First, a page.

Cardiovascular Physiology in the Genetically Engineered Mouse / Edition 2by Brian D. Hoit
Pub. Date: 10/31/2001
Publisher: Springer US
The enormous advances in molecular biology and genetics coupled with the progress in instrumentation and surgical techniques have produced a voluminous and often bewildering quantity of data. The need for a second edition of Cardiovascular Physiology in the Genetically Engineered Mouse is underscored not only by these rapid advances, but by the increasing numbers of scientists who have focussed their research on genetically engineered mice. It is the primary objective of this second edition to interpret critically the literature and to provide a framework for the enormous amount of information in this burgeoning field. As in the first edition, the monograph serves as a practical guide for the investigator interested in the functional methods used to characterize the murine cardiovascular phenotype. However, this guidebook is a more comprehensive text than its predecessor; although the major objectives enumerated in the first edition have not substantially changed, they have been refined in keeping with the increased sophistication of the molecular biologist, geneticist, and physiologist in each other's discipline. Each chapter has been expanded and updated, richly enhanced with original tables and figures, and in many cases, extensively rewritten. Eight chapters written by internationally recognized experts have been added; this represents a 43 % increase from the first edition.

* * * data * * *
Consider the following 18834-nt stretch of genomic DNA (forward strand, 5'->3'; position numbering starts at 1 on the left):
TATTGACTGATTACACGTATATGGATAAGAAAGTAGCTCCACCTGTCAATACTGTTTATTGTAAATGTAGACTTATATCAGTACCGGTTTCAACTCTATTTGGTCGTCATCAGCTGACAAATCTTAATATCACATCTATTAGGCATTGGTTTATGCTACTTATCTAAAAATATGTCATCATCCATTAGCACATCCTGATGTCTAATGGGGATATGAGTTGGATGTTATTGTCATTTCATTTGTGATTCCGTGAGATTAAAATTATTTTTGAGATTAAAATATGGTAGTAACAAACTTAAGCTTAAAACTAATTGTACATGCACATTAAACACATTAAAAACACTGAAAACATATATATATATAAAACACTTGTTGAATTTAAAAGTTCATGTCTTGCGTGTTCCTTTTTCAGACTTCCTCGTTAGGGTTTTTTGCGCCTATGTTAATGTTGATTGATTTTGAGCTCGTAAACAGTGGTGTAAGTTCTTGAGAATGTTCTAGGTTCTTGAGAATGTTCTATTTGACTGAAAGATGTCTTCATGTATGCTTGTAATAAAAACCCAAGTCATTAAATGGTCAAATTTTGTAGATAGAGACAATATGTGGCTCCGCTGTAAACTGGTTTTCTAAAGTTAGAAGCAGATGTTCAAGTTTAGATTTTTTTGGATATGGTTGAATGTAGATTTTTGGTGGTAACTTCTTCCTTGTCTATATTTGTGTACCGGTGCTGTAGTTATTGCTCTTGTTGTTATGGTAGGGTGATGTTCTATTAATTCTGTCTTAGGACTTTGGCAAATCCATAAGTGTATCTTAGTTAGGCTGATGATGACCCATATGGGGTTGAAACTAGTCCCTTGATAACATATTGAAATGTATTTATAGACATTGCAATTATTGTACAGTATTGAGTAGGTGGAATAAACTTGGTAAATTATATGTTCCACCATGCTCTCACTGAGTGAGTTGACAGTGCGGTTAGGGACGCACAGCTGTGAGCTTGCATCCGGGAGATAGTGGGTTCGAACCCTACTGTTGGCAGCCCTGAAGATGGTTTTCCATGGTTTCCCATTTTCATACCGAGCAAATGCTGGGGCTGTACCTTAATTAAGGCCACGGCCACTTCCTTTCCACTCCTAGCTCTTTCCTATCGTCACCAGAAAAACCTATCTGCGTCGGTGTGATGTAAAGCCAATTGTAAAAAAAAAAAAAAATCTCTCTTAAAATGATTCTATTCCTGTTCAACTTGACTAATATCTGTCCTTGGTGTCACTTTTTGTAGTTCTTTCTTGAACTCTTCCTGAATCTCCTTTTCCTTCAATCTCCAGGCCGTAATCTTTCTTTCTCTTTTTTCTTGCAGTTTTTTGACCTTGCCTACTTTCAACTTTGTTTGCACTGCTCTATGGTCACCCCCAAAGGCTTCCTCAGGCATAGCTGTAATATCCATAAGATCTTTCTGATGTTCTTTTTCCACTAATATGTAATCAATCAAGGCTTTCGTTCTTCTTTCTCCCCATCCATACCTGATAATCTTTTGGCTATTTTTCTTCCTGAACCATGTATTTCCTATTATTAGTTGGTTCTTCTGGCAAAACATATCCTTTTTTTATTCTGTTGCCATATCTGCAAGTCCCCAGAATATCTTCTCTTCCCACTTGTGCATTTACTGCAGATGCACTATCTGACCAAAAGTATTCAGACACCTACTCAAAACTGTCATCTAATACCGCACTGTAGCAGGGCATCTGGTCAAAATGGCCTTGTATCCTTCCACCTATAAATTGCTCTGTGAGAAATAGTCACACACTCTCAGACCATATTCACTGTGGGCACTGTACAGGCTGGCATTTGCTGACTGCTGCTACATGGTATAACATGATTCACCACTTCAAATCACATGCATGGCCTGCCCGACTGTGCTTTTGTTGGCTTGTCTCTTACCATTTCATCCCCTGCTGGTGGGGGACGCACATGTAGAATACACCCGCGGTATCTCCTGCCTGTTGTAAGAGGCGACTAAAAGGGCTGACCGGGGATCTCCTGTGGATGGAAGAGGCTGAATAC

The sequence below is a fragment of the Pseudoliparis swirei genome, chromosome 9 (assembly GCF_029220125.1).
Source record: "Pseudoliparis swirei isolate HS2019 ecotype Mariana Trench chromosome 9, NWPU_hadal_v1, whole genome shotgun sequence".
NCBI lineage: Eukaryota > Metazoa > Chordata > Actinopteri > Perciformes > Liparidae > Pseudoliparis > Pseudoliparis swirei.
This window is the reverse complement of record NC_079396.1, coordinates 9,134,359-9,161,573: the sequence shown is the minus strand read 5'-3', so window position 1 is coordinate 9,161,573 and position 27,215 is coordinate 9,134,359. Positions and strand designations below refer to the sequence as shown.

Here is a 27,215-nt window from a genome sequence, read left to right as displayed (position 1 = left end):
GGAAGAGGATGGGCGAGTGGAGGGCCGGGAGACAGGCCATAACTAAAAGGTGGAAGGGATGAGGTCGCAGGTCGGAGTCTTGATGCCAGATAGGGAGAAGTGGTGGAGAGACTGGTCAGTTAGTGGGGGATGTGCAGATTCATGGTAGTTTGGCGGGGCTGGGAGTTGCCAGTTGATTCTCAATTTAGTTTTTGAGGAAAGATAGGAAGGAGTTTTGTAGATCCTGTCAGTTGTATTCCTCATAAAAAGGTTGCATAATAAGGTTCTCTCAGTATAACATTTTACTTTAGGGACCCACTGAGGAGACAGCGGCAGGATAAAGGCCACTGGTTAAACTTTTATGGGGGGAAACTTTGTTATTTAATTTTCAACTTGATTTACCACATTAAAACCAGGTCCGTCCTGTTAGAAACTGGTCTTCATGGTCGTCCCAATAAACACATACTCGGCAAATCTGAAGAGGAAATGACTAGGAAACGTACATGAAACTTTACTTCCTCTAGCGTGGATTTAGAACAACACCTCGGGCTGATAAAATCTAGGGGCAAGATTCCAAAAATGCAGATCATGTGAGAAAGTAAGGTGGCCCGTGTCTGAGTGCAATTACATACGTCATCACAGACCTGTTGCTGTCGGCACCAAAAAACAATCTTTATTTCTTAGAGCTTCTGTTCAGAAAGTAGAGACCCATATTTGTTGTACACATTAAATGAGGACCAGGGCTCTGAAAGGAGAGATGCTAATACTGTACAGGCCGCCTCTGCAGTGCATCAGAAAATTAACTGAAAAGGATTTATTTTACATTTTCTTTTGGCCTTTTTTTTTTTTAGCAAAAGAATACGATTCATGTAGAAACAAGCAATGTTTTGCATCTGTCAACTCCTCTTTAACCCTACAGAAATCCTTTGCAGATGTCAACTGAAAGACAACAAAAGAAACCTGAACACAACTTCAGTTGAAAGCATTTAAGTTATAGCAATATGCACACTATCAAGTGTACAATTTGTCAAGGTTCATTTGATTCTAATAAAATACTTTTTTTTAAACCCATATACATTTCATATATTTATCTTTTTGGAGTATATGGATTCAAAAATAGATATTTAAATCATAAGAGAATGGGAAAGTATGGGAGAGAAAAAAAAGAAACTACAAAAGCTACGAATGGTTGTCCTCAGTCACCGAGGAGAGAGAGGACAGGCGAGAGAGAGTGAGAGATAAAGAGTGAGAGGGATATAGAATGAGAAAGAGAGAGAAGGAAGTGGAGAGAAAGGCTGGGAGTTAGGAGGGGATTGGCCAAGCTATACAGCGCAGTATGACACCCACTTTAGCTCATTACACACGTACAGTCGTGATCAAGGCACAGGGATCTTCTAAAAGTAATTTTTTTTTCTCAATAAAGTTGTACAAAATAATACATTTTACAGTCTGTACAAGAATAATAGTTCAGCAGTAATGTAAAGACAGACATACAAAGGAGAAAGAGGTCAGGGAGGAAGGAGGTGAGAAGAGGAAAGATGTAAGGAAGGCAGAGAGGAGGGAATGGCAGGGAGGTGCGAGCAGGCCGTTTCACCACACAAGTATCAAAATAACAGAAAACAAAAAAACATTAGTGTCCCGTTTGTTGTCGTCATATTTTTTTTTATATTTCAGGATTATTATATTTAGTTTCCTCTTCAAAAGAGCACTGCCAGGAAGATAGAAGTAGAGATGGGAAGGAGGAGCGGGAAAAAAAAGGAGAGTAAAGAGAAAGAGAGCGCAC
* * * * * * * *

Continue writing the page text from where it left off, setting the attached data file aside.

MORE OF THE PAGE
Table of ContentsPreface. Part One. 1. The Hierarchical Approach to Analysis of Cardiovascular Function in Mice: An Overview; R.A. Walsh. 2. Genetic Alterations and Modeling of Cardiovascular Physiology; A. Schmidt, et al. 3. Conditional Transgenesis; T. Minamino, et al. 4. Array Transcription Profiling: Molecular Phenotyping of Rodent Cardiovascular Models; S. Acton, et al. 5. Murine Cardiovascular Development; S.A. Fisher. Part Two. 6. Isolated Myocyte Mechanics and Calcium Transients; Z. Su, et al. 7. Single Cell Patch-Clamp Analysis of Mouse Cardiac Myocytes; N. Chiamvinonvat, et al. 8. The Isolated Isovolumic (Langendorff) Heart Preparation; M. LeWinter. 9. The Isolated Work-Performing and Ejecting Mouse Heart Preparation, Comparison and Quantification of Cardiac Performance in Transgenic and Wild-type Mice; I.L. Grupp, et al. 10. 31P NMR Spectroscopy of the Mouse Heart; J.S. Ingwall, et al. 11. Electrophysiological Characterization of the Mouse Heart Using Voltage-Sensitive Dyes; B.C. Eloff, D. Rosenbaum. 12. Echocardiographic Assessment of the Mouse Heart and Aorta; B.D. Hoit. 13. In Vivo Invasive Hemodynamic Studies in Mice; B.D. Hoit. 14. Pressure-Volume Relations; D. Georgakopoulos, D.A. Kass. 15. Assessment of Left Ventricular Diastolic Function in Mice; M.R. Zile, et al. 16. In Vivo Electrophysiologic Studies in Mice; C.I. Berul, et al. 17. Cardiovascular Physiology in Mice: Conscious Function Measurements and Effects of Anesthesia;S. Vatner, et al. 18. Exercise and Oxygen Consumption in the Mouse; K.H. Desai, D. Bernstein. 19. Clinical Laboratory Analysis of the Genetically Manipulated Mouse; W. Lewis. Part Three. 20. Smooth Muscle Studies Using Gene-Altered Mouse Models: A Users' Guide; R.L. Sutliff, R.J. Paul. 21. Models of Cardiac Disease in the Mouse, Cardiac Hypertrophy and Heart Failure; Y. Ikeda, J. Ross, Jr. 22. Analysis of Murine Embryonic Cardiovascular Phenotype; K. Tobita, et al. 23. Newer In Vivo Imaging Modalities; R.S. Lazebnik, D.L. Wilson. Index.
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